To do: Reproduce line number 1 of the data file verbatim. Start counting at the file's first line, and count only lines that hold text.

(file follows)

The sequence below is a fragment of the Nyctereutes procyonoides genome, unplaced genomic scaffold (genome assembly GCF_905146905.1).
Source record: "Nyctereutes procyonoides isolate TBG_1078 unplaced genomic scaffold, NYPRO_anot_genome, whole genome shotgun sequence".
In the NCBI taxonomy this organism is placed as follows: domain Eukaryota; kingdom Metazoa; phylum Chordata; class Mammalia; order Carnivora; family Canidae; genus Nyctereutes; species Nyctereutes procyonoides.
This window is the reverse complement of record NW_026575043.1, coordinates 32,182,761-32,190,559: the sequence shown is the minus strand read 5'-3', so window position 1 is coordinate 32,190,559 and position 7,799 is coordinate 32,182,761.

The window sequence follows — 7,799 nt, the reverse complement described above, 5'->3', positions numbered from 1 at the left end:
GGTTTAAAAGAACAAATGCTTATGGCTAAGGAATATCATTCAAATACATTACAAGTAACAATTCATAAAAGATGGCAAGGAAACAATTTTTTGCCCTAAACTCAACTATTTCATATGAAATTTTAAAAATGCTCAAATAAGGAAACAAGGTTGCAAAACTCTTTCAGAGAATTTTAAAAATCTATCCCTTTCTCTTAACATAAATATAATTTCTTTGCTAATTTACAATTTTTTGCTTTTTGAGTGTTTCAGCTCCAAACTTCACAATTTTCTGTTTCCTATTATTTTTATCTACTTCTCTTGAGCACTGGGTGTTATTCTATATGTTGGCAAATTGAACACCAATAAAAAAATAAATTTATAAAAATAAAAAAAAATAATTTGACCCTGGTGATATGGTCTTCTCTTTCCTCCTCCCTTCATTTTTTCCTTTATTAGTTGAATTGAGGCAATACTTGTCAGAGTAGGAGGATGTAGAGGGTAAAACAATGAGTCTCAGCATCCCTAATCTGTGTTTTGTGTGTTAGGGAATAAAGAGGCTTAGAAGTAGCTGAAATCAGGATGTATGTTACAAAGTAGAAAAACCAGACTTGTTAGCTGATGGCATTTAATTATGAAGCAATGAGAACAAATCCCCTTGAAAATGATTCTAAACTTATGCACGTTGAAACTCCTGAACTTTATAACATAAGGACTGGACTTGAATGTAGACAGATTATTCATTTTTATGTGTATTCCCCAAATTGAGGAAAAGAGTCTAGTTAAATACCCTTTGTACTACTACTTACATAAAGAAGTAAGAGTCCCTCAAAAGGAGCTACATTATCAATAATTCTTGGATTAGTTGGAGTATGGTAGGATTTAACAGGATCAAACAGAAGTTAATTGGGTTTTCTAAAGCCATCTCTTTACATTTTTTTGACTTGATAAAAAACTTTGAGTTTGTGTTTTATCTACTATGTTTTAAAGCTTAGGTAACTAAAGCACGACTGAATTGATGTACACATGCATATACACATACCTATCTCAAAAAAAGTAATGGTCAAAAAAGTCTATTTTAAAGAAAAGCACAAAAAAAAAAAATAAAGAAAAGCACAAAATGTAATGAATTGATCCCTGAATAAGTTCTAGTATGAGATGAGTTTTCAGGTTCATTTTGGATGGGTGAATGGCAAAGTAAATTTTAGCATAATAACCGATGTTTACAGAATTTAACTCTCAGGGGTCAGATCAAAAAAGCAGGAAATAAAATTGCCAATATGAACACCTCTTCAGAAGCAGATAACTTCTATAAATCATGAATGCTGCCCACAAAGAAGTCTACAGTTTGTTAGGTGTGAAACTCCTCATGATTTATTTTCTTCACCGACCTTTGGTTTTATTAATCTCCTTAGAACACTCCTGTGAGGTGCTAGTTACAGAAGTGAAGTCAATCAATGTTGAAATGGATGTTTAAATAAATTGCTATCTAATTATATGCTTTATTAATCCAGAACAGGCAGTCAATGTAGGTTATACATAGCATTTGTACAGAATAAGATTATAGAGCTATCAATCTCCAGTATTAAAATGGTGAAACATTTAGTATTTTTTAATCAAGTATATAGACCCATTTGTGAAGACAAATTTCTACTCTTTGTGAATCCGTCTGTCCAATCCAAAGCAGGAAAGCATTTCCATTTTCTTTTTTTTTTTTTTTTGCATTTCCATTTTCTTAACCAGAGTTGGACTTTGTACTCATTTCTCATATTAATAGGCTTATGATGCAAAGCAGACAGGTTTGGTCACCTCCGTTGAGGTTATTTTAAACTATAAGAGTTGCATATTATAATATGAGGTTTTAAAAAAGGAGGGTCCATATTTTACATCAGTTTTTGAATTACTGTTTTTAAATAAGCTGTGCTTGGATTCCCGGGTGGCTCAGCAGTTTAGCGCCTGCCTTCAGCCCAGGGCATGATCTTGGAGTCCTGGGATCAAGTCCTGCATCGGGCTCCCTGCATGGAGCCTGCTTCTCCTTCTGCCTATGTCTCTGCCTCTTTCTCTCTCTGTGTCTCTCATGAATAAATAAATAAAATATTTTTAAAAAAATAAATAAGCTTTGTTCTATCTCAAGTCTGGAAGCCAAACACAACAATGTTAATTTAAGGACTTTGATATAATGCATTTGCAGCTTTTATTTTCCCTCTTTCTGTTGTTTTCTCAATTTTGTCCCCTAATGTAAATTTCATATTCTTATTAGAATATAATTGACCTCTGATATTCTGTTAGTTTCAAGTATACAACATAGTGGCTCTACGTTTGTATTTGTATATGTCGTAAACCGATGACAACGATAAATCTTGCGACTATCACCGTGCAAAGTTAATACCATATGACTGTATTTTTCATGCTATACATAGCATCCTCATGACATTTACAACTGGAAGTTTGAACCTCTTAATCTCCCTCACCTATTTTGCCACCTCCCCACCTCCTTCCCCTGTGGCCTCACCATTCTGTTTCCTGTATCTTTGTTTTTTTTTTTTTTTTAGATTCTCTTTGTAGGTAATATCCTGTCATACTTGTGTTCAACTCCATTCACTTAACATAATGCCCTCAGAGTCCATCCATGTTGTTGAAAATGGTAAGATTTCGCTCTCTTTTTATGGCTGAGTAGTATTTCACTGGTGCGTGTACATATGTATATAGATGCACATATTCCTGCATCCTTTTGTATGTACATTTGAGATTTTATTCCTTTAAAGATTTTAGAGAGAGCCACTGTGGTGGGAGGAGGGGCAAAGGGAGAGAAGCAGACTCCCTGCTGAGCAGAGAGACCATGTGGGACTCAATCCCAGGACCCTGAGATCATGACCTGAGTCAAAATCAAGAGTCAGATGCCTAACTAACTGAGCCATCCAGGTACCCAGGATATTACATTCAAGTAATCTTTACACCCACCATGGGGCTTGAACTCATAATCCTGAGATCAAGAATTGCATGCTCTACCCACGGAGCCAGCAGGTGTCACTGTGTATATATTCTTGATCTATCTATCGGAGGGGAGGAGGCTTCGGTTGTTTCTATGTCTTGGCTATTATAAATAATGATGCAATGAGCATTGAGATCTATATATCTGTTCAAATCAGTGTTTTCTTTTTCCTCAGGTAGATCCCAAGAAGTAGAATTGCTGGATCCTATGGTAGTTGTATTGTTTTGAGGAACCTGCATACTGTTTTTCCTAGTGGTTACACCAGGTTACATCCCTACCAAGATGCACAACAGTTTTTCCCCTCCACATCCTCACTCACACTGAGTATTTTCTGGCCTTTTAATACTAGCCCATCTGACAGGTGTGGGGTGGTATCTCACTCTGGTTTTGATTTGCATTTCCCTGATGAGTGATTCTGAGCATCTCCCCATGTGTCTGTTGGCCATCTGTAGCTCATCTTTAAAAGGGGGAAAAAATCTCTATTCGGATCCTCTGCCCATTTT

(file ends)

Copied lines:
The sequence below is a fragment of the Nyctereutes procyonoides genome, unplaced genomic scaffold (genome assembly GCF_905146905.1).